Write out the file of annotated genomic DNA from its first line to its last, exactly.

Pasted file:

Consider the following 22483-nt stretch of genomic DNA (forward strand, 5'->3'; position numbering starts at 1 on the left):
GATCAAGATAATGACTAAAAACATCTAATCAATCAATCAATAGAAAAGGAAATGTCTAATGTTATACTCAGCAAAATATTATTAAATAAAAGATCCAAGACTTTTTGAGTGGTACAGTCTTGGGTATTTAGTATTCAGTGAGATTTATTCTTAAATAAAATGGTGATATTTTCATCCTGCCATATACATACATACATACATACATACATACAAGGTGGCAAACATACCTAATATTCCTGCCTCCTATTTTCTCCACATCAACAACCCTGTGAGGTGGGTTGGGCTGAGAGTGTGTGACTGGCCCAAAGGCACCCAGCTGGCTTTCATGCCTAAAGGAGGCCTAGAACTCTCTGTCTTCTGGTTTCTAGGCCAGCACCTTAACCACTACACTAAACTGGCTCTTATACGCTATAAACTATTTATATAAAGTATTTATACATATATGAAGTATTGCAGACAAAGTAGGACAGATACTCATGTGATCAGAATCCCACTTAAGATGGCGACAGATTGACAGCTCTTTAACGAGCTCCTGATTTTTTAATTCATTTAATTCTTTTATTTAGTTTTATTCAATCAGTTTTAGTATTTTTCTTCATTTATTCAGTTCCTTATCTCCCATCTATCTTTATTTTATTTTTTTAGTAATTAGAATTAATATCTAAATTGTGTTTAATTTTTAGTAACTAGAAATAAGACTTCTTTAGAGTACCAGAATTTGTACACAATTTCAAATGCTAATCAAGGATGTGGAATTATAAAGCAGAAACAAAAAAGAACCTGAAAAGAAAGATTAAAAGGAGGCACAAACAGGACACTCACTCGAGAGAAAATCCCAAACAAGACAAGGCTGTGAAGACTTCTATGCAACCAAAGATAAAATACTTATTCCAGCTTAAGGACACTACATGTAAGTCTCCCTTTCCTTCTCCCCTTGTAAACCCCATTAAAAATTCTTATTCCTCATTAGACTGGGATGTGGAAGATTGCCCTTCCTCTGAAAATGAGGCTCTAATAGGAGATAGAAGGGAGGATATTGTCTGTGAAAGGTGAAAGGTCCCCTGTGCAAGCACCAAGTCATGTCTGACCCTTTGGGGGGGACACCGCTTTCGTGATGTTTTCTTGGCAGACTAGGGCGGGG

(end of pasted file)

Consider the following 22483-nt stretch of genomic DNA (forward strand, 5'->3'; position numbering starts at 1 on the left):
GATCAAGATAATGACTAAAAACATCTAATCAATCAATCAATAGAAAAGGAAATGTCTAATGTTATACTCAGCAAAATATTATTAAATAAAAGATCCAAGACTTTTTGAGTGGTACAGTCTTGGGTATTTAGTATTCAGTGAGATTTATTCTTAAATAAAATGGTGATATTTTCATCCTGCCATATACATACATACATACATACATACATACAAGGTGGCAAACATACCTAATATTCCTGCCTCCTATTTTCTCCACATCAACAACCCTGTGAGGTGGGTTGGGCTGAGAGTGTGTGACTGGCCCAAAGGCACCCAGCTGGCTTTCATGCCTAAAGGAGGCCTAGAACTCTCTGTCTTCTGGTTTCTAGGCCAGCACCTTAACCACTACACTAAACTGGCTCTTATACGCTATAAACTATTTATATAAAGTATTTATACATATATGAAGTATTGCAGACAAAGTAGGACAGATACTCATGTGATCAGAATCCCACTTAAGATGGCGACAGATTGACAGCTCTTTAACGAGCTCCTGATTTTTTAATTCATTTAATTCTTTTATTTAGTTTTATTCAATCAGTTTTAGTATTTTTCTTCATTTATTCAGTTCCTTATCTCCCATCTATCTTTATTTTATTTTTTTAGTAATTAGAATTAATATCTAAATTGTGTTTAATTTTTAGTAACTAGAAATAAGACTTCTTTAGAGTACCAGAATTTGTACACAATTTCAAATGCTAATCAAGGATGTGGAATTATAAAGCAGAAACAAAAAAGAACCTGAAAAGAAAGATTAAAAGGAGGCACAAACAGGACACTCACTCGAGAGAAAATCCCAAACAAGACAAGGCTGTGAAGACTTCTATGCAACCAAAGATAAAATACTTATTCCAGCTTAAGGACACTACATGTAAGTCTCCCTTTCCTTCTCCCCTTGTAAACCCCATTAAAAATTCTTATTCCTCATTAGACTGGGATGTGGAAGATTGCCCTTCCTCTGAAAATGAGGCTCTAATAGGAGATAGAAGGGAGGATATTGTCTGTGAAAGGTGAAAGGTCCCCTGTGCAAGCACCAAGTCATGTCTGACCCTTTGGGGGGGACACCGCTTTCGTGATGTTTTCTTGGCAGACTAGGGCGGGG